DENVER | Colorado legislators convened their new session Friday, with Democrats firmly in control of the House and Senate for the first time since 2014.
To a standing ovation, Pueblo Democratic Sen. Leroy Garcia received the Senate president’s gavel from the outgoing leader, Republican Kevin Grantham of Canon City.
Boulder Democratic Rep. KC Becker took over as majority leader in the House, replacing Denver Democrat Crisanta Duran.
The majority party is eager to work with fellow Democrat Jared Polis, who was elected the nation’s first openly gay governor amid a statewide blue wave that punished Republicans and President Donald Trump.
There are limits, however, to how much Democrats can do with their power in the state.
Constitutional controls on raising taxes and spending could curb their ambitions to bolster education funding, bring down health insurance costs and fix aging roads.
In November, voters resoundingly rejected Democrat-backed initiatives to raise taxes for education and transportation. They also rejected an initiative to curb hydraulic fracturing.
Republicans cite those initiative votes as a warning that Democrats should not go too far. Republicans will act as “the conscience of the Legislature” and fight legislation that would raise the cost of living for families, said GOP Sen. John Cooke, the new assistant minority leader.
Cooke pointed out that more than 60 percent of bills introduced last year passed with bipartisan support and expressed hope that the collaborative approach will continue. He made his remarks at a business forum Thursday featuring the Denver Metro Chamber of Commerce, Colorado Competitive Council and Denver Business Journal.
Senate minority leader Chris Holbert acknowledged that Democrats can pass what they want as they hold a 19-16 advantage in the Senate and a 41-24 edge in the House.
Here are the top issues for the four-month session:
Becker has suggested revamping the Colorado Oil and Gas Conservation Commission to prioritize health, safety, noise, odor, traffic and other concerns in regulating the industry.
She says government should adopt new air and water quality standards designed to protect Colorado’s multibillion-dollar outdoor recreation industry and give more regulatory input to municipalities.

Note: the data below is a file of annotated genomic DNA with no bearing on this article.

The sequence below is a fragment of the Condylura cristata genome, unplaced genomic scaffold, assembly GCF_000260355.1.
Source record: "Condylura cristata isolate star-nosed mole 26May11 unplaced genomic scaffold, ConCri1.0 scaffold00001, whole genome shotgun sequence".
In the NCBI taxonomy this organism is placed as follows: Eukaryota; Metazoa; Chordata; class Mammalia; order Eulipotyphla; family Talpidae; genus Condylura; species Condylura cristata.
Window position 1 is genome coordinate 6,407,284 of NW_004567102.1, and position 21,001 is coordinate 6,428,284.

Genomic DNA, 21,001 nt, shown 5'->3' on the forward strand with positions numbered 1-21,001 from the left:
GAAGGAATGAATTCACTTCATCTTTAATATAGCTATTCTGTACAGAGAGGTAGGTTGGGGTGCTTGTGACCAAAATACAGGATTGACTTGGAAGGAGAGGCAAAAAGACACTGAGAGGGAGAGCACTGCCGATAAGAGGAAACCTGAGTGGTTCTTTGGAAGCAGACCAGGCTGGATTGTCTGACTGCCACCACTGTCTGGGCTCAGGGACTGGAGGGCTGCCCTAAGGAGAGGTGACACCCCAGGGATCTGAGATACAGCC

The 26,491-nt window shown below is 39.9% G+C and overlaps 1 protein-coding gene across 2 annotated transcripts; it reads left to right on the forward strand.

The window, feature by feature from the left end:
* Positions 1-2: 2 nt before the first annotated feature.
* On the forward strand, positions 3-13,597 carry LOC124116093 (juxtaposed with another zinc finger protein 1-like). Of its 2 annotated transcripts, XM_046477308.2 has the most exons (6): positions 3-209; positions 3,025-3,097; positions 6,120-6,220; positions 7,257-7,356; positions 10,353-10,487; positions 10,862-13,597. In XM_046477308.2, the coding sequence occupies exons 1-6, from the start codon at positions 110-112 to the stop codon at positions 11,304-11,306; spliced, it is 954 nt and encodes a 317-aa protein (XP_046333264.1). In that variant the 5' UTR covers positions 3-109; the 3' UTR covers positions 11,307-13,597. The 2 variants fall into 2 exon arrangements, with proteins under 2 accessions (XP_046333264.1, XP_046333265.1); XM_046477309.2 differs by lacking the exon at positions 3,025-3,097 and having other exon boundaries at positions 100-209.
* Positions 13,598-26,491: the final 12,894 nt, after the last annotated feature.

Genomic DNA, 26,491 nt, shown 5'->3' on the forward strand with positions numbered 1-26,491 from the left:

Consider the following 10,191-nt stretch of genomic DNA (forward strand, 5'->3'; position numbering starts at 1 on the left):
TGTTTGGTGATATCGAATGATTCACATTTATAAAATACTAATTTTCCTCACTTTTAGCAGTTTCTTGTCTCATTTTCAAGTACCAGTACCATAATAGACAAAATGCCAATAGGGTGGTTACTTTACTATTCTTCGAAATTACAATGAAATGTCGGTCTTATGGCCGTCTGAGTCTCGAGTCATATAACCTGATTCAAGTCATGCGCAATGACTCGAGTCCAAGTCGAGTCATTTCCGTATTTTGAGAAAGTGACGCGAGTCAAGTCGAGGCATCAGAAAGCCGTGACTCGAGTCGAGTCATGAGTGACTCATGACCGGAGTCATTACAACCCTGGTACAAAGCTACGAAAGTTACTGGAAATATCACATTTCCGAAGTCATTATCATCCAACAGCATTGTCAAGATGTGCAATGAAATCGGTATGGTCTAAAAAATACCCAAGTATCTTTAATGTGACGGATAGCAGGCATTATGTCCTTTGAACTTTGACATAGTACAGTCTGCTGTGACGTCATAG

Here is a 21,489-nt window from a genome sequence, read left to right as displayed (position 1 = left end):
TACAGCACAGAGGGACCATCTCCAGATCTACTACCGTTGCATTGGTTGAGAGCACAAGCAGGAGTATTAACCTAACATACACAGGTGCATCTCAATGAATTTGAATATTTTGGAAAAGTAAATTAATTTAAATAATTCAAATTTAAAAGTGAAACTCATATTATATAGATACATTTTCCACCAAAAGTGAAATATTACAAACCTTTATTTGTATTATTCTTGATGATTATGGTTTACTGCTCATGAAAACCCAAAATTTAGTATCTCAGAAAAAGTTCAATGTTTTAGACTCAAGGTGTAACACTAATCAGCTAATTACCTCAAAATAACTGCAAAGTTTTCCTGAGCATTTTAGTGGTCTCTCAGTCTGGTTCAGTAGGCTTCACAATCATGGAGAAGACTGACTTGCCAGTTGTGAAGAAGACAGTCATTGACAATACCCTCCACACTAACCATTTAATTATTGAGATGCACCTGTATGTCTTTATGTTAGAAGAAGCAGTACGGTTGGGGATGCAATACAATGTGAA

Polis wants the state to use 100 percent clean energy by 2040. He previously supported efforts to limit fracking, though he opposed last year’s ballot initiative.
Cooke comes from Weld County, a top energy producer, and said the regulatory system fine-tuned by Democratic Gov. John Hickenlooper’s administration should stand.
“Denver and Boulder should not be dictating to Weld County on whether we should produce oil and gas,” he said.
Democrats plan to introduce legislation to fund full-day kindergarten, a priority of Polis, a tech and education entrepreneur who insists early education is the foundation of a strong economy.
Lawmakers also hope to allocate more general fund resources to public and higher education but note that Medicaid expansion, roads, prisons and other priorities also demand pieces of a limited budget pie.
The Taxpayers’ Bill of Rights requires voter approval of any tax hike, and state refunds in years of excessive revenue. By law, legislators must deliver a balanced budget each year.
This is a top Polis priority. Democrats say they’re working on plans to improve expanded Medicaid, which already covers one in four Coloradans.
A realignment of regional insurance markets and the creation of a state reinsurance program might alleviate sky-high premiums in 14 rural counties that now have only one insurer under the Affordable Care Act.
Polis ultimately wants to achieve universal health care. Funding to treat opioid addiction and create a state-run paid family leave program — the latter opposed by business owners and Republicans — will be central themes during the session.
The bill for repairing Colorado highways and bridges is $9 billion and growing. But voters have rejected two proposals — one to issue bonds, the other to raise taxes — aimed at tackling the problem.
Republicans want to build on a bipartisan effort that produced a law last year that could generate $2.8 billion through bonding and direct spending. The measure will go before voters in November. If it fails, a 2017 law kicks in authorizing $1.9 billion in bonding.
Democrats eventually intend to ask voters again for more money.
Senate Republicans rejected legislation last year designed to remove guns from those who pose a threat to themselves or others. Expect a similar measure to become law this year.
Legislators will consider a workplace harassment policy after sexual misconduct allegations surfaced in 2017 against five lawmakers — one of whom was expelled.